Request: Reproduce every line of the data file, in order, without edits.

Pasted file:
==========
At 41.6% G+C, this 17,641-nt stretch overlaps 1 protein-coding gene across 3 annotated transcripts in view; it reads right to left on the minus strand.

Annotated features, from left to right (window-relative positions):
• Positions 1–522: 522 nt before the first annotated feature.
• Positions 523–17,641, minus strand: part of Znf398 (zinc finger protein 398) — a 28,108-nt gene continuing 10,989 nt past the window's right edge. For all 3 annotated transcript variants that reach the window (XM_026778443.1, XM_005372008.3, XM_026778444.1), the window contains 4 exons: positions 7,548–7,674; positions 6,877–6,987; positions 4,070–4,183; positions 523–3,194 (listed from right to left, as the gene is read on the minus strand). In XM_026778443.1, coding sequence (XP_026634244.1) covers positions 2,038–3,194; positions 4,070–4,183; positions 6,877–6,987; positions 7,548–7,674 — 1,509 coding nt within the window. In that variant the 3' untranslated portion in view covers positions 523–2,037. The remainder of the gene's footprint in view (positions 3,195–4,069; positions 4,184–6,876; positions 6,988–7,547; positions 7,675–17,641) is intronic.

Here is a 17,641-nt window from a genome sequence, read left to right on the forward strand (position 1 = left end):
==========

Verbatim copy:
At 41.6% G+C, this 17,641-nt stretch overlaps 1 protein-coding gene across 3 annotated transcripts in view; it reads right to left on the minus strand.

Annotated features, from left to right (window-relative positions):
• Positions 1–522: 522 nt before the first annotated feature.
• Positions 523–17,641, minus strand: part of Znf398 (zinc finger protein 398) — a 28,108-nt gene continuing 10,989 nt past the window's right edge. For all 3 annotated transcript variants that reach the window (XM_026778443.1, XM_005372008.3, XM_026778444.1), the window contains 4 exons: positions 7,548–7,674; positions 6,877–6,987; positions 4,070–4,183; positions 523–3,194 (listed from right to left, as the gene is read on the minus strand). In XM_026778443.1, coding sequence (XP_026634244.1) covers positions 2,038–3,194; positions 4,070–4,183; positions 6,877–6,987; positions 7,548–7,674 — 1,509 coding nt within the window. In that variant the 3' untranslated portion in view covers positions 523–2,037. The remainder of the gene's footprint in view (positions 3,195–4,069; positions 4,184–6,876; positions 6,988–7,547; positions 7,675–17,641) is intronic.

Here is a 17,641-nt window from a genome sequence, read left to right on the forward strand (position 1 = left end):